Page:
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A lot of people here aren't professional writers, but write in their own free time or for their own pleasure. It's not uncommon, though, wanting (or dreaming) to make "something more" out of it, whether that something more is getting published or getting some extra cash in one's wallet.

This considered, are there some opportunities where one could profit from his/her writing skills?

I'm asking specifically about gigs, ergo side-jobs. Since most of wannabe-writers have, of course, a day-job to pay the bills. I'm not looking for a comprehensive list; I'm just curious of hearing out your ideas and compare them with my own.

I'm ignoring the difference between technical, academic and creative writing here for sake of the question; let's assume any kind of compensated job in a writing area is good enough for an answer.

  • This may be a better question for the Freelancers.Stackexchange.com or Workplace.StackExchange.com sites. – April --Un-Slander Monica-- Mar 5 at 14:59
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...are there some opportunities where one could profit from his/her writing skills?

Yes indeed, there are many opportunities - but it comes down to which writing skills you have, and how well you can sell what you have to offer.

As a professional I use a wide range of skills depending on the kind of job I'm doing: expertise in grammar and orthography are valuable when copy-editing; good vocabulary and an understanding of different demographies helps tailor the content/style to suit the audience (whether for a plain-talking public speech or a sophisticated academic article); creative flair is useful for writing fun pieces; analytical skills are important for policy writing; and turning a meandering interview with a person your company rescued from homelessness into a short, sharp personal profile or human interest article takes a whole packet of skills.

I trained as an English teacher but for 20 years I mostly worked in social welfare. My expertise in the field led to a role as a policy officer for a peak body, where my writing skills were invaluable in crafting policy submissions, writing reports etc. That led to a 6-year position writing organisational policies and strategic reports for a large non-profit, as well as writing/editing their annual reports. And last year I went freelance, picking up work writing internal policies as a way to pay the bills while I try my hand at writing fiction.

You do need good writing skills if you expect someone to pay you to write for them. But consider this: while big companies have their own writers on staff (internal policies, annual reports, public submissions, advertising & promotions, newsletters/e-bulletins & other communications, etc), most small-to-medium businesses have to outsource whatever of this they can afford to produce. It's not uncommon for a business to have identified a need but then forgotten about it until your exploratory contact reminds them - and there you are ready to do it for them! Of course finding this work isn't quite so simple, but once you've done a few small jobs - perhaps for a "bargain" price - it gets a bit easier.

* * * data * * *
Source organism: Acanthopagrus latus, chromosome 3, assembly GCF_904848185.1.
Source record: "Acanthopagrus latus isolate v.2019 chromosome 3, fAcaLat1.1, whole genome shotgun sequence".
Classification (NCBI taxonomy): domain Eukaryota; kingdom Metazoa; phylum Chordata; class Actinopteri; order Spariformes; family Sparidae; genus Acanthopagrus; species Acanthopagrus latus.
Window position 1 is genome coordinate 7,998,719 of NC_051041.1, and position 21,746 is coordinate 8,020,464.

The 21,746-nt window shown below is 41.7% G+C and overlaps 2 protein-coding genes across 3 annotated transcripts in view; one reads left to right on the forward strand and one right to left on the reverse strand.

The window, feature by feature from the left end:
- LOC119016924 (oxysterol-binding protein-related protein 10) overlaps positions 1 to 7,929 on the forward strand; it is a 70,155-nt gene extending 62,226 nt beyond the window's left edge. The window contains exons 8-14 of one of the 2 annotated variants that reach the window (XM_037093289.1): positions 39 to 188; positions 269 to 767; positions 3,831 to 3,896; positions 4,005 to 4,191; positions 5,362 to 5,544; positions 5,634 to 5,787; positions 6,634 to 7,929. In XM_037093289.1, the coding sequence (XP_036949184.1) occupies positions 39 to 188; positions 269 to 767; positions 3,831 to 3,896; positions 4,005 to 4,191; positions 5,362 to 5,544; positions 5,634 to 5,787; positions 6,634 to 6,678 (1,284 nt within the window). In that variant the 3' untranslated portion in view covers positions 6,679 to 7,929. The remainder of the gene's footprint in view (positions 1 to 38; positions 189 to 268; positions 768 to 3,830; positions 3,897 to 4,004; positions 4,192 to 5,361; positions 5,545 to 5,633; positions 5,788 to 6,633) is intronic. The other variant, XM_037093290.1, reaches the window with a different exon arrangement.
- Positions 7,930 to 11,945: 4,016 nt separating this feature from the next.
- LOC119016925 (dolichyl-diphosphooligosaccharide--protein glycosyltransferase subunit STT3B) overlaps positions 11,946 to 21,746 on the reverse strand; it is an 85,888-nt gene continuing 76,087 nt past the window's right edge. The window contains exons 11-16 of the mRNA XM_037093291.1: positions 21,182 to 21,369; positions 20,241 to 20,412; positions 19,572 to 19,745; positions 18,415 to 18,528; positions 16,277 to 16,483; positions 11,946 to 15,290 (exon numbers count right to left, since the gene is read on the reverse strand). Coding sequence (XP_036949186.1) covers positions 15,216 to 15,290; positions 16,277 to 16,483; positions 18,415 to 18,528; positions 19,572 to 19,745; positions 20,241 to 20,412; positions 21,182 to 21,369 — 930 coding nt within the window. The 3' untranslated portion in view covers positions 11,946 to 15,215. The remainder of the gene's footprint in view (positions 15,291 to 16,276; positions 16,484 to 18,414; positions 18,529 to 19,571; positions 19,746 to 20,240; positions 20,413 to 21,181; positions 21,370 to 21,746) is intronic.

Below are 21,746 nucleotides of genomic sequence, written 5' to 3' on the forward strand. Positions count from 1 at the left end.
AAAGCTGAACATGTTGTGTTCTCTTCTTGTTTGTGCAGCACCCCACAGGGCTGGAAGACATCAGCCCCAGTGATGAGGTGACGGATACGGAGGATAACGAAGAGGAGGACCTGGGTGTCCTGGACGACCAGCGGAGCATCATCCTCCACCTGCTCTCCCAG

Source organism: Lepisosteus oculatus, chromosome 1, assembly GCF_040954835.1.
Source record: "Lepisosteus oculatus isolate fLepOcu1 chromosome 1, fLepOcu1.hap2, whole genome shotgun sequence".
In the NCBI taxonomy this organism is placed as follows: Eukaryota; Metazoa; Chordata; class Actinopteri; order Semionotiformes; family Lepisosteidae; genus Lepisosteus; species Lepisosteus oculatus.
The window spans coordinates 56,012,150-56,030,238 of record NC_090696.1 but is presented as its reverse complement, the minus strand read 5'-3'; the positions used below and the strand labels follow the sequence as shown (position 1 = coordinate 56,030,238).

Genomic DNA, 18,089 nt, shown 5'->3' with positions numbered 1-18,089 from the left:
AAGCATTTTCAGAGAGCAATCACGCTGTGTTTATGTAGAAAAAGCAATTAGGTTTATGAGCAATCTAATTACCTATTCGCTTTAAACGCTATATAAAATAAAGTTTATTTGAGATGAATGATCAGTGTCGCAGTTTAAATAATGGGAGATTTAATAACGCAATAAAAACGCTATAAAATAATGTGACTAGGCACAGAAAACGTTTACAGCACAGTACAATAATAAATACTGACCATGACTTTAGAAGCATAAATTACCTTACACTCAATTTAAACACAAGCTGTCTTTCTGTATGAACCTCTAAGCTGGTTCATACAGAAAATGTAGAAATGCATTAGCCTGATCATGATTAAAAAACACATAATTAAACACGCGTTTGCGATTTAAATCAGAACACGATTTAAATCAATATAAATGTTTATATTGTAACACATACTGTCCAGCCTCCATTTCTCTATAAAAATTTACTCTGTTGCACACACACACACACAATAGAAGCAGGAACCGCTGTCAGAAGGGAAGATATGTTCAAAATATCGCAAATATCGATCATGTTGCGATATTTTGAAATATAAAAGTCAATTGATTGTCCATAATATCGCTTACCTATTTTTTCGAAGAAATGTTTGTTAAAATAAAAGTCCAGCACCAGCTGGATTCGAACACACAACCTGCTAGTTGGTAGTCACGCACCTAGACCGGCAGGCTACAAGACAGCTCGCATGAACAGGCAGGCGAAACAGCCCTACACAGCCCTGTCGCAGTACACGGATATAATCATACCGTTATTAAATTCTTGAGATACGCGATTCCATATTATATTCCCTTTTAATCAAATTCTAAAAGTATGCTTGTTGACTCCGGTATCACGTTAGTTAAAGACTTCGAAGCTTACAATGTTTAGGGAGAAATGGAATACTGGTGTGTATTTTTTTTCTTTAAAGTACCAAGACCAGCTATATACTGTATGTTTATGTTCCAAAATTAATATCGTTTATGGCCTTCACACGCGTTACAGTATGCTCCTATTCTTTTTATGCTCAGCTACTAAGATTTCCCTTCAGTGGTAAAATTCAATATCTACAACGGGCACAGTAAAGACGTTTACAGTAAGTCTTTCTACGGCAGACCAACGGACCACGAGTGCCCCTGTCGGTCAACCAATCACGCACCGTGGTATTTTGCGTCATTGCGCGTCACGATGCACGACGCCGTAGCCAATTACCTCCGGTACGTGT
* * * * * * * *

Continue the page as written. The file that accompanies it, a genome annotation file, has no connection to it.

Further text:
Your country's (or state's) writers' association, authors' society or similar organisation will have more resources on the different ways writers ply their trade for income while pursuing their more creative personal writing projects.

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You can profit from your writing, but it will be harder to. Small publishers are more hesitant to publish your writing, and the bigger ones are too preoccupied (from my experience). If a book you write is something that strikes close to the publisher's heart or is a book they lavish in great amounts, your book will be more likely to be published faster (and will probably give you more profit), as they will be thinking about it.

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As with any art form, the creative, personally fulfilling writing is what everyone wants to do --only the best make money at it, and there's a glut of aspiring hopefuls. The writing that consistently makes money is functional writing that fulfills some kind of ongoing need.

Here are some examples of that kind of writing:

  • Niche reference materials: If there's an under-served niche, and you're willing to put in the time and effort and research, you can reliably make money from a good reference work.

  • Family oriented direct-to-streaming screenplays: There's more of a need for mass-market content for streaming video services than there are people willing to write them (and able to make them fresh and interesting).

  • Content for professional websites: Sure, most people don't make money on the web, but there are websites out there in constant need of fresh content in areas that not everyone wants to write about.

There are other opportunities, but you get the idea. Writing as a business is writing as a product. If you bring your artistry to it, you can do even better, but if you're writing primarily as an artist, then your chances of making a living at it diminish sharply.

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